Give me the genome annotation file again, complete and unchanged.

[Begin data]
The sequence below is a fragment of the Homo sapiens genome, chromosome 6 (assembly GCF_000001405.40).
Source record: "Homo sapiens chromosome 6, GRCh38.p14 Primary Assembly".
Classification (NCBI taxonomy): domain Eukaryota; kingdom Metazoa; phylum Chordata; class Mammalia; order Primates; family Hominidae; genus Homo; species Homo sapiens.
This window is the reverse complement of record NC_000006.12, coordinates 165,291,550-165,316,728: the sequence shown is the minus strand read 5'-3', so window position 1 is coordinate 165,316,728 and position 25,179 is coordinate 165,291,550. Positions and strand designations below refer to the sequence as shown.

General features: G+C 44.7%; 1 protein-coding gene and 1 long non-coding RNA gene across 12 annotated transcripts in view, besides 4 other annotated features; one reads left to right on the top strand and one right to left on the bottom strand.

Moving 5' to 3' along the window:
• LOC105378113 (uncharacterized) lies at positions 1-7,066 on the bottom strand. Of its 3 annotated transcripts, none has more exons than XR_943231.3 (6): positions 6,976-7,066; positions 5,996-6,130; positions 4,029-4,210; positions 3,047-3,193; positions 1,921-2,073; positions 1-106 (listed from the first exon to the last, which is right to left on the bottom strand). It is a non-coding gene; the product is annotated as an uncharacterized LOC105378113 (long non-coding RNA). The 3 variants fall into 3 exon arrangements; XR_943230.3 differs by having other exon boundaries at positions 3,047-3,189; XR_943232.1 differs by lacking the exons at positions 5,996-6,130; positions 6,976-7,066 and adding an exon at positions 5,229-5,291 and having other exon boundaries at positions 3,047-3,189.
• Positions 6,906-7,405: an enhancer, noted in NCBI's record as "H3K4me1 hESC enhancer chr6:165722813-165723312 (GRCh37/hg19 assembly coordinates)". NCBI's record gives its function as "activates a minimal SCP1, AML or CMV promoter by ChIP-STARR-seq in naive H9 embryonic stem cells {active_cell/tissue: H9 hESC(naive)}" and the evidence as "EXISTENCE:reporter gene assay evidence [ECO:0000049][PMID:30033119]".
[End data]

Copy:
The sequence below is a fragment of the Homo sapiens genome, chromosome 6 (assembly GCF_000001405.40).
Source record: "Homo sapiens chromosome 6, GRCh38.p14 Primary Assembly".
Classification (NCBI taxonomy): domain Eukaryota; kingdom Metazoa; phylum Chordata; class Mammalia; order Primates; family Hominidae; genus Homo; species Homo sapiens.
This window is the reverse complement of record NC_000006.12, coordinates 165,291,550-165,316,728: the sequence shown is the minus strand read 5'-3', so window position 1 is coordinate 165,316,728 and position 25,179 is coordinate 165,291,550. Positions and strand designations below refer to the sequence as shown.

General features: G+C 44.7%; 1 protein-coding gene and 1 long non-coding RNA gene across 12 annotated transcripts in view, besides 4 other annotated features; one reads left to right on the top strand and one right to left on the bottom strand.

Moving 5' to 3' along the window:
• LOC105378113 (uncharacterized) lies at positions 1-7,066 on the bottom strand. Of its 3 annotated transcripts, none has more exons than XR_943231.3 (6): positions 6,976-7,066; positions 5,996-6,130; positions 4,029-4,210; positions 3,047-3,193; positions 1,921-2,073; positions 1-106 (listed from the first exon to the last, which is right to left on the bottom strand). It is a non-coding gene; the product is annotated as an uncharacterized LOC105378113 (long non-coding RNA). The 3 variants fall into 3 exon arrangements; XR_943230.3 differs by having other exon boundaries at positions 3,047-3,189; XR_943232.1 differs by lacking the exons at positions 5,996-6,130; positions 6,976-7,066 and adding an exon at positions 5,229-5,291 and having other exon boundaries at positions 3,047-3,189.
• Positions 6,906-7,405: an enhancer, noted in NCBI's record as "H3K4me1 hESC enhancer chr6:165722813-165723312 (GRCh37/hg19 assembly coordinates)". NCBI's record gives its function as "activates a minimal SCP1, AML or CMV promoter by ChIP-STARR-seq in naive H9 embryonic stem cells {active_cell/tissue: H9 hESC(naive)}" and the evidence as "EXISTENCE:reporter gene assay evidence [ECO:0000049][PMID:30033119]".